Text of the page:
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Ladybird Ladybird (1994)

Courtesy of Channel Four Television

Main image of Ladybird Ladybird (1994)
35mm, 102 minutes, colour
DirectorKen Loach
Production CompanyChannel Four Television
 Parallax Pictures
ProducerSally Hibbin
ScreenplayRona Munro
Director of PhotographyBarry Ackroyd
EditorJonathan Morris
MusicGeorge Fenton

Cast: Chrissy Rock (Maggie); Vladimir Vega (Jorge); Sandie Lavelle (Mairead); Mauricio Venegas (Adrian); Ray Winstone (Simon); Clare Perkins (Jill)

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Liverpudlian-born mother of four Maggie begins an affair with a Paraguayan refugee. Jorge offers welcome stability for Maggie after a series of abusive relationships and the repeated removal of her children by social services. But when she becomes pregnant again, the social services once again intervene.

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Ladybird Ladybird) is based on the real-life case of a woman who grew out of a childhood of abuse and into a classic vicious circle of cruel relationships. It is melodramatic stuff, potentially. But Ken Loach and his screenwriter Rona Munro offered up a bracing, unsentimental portrayal of a woman on the edge: one that sees her side of the story, but doesn't always take it unconditionally.

By her mid-thirties, Maggie has had four children by four different fathers, a brood that she is patently ill-equipped to care for. Following an act of great irresponsibility, she has them taken away from her. At this low point in her life, she meets a man who seems different: Jorge, a gentle political refugee from Paraguay who is drawn to her warmth and spirit. However, breaking with her past, fending off the social services and above all breaking her own ingrained patterns of aggressive and destructive behaviour prove far more difficult than Maggie had bargained for.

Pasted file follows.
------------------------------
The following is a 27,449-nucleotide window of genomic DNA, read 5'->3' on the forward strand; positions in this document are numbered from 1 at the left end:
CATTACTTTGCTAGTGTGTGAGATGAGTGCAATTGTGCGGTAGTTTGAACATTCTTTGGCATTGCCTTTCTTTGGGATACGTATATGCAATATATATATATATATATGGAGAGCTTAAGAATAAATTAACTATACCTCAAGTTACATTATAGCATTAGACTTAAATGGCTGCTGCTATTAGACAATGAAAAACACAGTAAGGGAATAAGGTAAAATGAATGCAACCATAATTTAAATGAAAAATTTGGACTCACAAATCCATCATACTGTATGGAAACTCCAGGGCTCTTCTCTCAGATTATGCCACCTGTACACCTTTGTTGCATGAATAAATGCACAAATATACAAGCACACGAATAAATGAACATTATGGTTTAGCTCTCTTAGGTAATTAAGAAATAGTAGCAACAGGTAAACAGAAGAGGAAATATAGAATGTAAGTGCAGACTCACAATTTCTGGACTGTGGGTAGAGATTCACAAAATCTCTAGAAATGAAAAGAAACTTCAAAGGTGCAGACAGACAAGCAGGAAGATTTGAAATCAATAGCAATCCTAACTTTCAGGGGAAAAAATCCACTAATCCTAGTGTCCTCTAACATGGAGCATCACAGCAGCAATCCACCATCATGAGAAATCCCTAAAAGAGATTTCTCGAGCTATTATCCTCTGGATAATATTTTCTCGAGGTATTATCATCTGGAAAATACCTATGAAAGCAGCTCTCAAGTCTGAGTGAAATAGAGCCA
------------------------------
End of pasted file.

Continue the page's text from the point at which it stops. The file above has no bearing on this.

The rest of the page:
The heart of Ladybird Ladybird is the blisteringly fierce and naked central performance by Crissy Rock, a stand-up comic who had never acted before. Loach has worked with male comedians with great success, notably in Riff-Raff (1991) and The Navigators (2001). Ladybird Ladybird lacks those two films' seams of mordant humour, and its unrelentingly black emotional pitch makes for difficult viewing. But there's no denying Rock's powerful portrayal of a woman whose defects are glaring, but also understandable, even forgivable. She was named Best Actress at the 1994 Berlin Film Festival and went on to a career in television, most recently in a regular role in the award-winning comedy series Benidorm (ITV, 2007-11).

Munro's screenplay predates Loach's subsequent long collaboration with Paul Laverty, but presages the strong Latin American flavour which that writer was to bring to the director's work. It also harks back to 'Cathy Come Home' (BBC, tx. 16/11/1966), Loach's breakthrough film for The Wednesday Play anthology series (1964-70) about a young woman threatened by homelessness and the constant intervention of social workers.

There are affinities, too, with the work of Andrea Dunbar, whose raw, angry plays set in Britain's underclass attracted acclaim throughout the 1980s: two of them were conflated into Rita, Sue and Bob Too (d. Alan Clarke, 1986).

Sheila Johnston

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Video Clips
Production stills
Ae Fond Kiss (2004)
Carla's Song (1996)
Cathy Come Home (1966)
Ackroyd, Barry (1954-)
Fenton, George (1950-)
Hibbin, Sally (1953-)
Loach, Ken (1936-)
Morris, Jonathan (1949-)
O'Brien, Rebecca (1957-)
Winstone, Ray (1957-)
Ken Loach: Feature Films